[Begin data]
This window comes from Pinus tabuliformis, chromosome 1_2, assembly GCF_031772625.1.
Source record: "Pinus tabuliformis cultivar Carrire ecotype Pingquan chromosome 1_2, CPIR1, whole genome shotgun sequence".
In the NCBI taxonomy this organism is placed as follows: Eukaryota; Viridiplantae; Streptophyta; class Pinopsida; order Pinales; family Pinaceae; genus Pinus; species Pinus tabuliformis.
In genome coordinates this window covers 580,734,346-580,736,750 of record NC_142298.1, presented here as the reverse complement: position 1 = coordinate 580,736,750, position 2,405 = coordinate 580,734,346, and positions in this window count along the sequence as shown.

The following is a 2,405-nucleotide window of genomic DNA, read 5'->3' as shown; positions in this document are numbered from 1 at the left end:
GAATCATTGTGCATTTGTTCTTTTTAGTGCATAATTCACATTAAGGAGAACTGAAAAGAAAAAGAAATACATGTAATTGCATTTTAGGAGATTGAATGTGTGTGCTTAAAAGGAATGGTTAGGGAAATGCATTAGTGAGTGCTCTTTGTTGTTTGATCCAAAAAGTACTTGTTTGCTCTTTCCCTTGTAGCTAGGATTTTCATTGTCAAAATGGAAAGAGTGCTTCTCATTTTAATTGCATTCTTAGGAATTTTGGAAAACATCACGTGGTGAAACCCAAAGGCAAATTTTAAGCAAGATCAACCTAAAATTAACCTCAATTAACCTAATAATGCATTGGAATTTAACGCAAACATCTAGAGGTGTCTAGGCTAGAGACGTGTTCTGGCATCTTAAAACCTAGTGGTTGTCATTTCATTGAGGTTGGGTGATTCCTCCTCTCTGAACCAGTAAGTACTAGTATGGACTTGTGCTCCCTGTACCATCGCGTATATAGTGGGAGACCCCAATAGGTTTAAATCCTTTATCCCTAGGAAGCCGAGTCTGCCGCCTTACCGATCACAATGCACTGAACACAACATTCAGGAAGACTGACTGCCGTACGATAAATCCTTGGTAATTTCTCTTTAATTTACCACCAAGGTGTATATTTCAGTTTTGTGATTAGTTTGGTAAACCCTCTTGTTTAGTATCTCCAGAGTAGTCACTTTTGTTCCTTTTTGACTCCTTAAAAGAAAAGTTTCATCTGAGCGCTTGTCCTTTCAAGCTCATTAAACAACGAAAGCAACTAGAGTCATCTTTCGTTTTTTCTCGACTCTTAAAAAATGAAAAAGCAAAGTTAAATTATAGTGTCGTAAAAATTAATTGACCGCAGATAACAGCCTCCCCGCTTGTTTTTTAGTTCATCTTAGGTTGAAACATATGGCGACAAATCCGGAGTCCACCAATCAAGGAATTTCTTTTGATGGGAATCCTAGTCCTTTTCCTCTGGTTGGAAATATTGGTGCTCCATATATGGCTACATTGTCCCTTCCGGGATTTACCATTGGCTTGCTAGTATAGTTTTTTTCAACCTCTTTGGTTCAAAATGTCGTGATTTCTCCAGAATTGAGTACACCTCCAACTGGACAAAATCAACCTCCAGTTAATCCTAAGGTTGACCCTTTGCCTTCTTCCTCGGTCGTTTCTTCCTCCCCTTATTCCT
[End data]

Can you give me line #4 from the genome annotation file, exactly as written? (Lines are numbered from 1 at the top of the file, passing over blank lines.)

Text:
In genome coordinates this window covers 580,734,346-580,736,750 of record NC_142298.1, presented here as the reverse complement: position 1 = coordinate 580,736,750, position 2,405 = coordinate 580,734,346, and positions in this window count along the sequence as shown.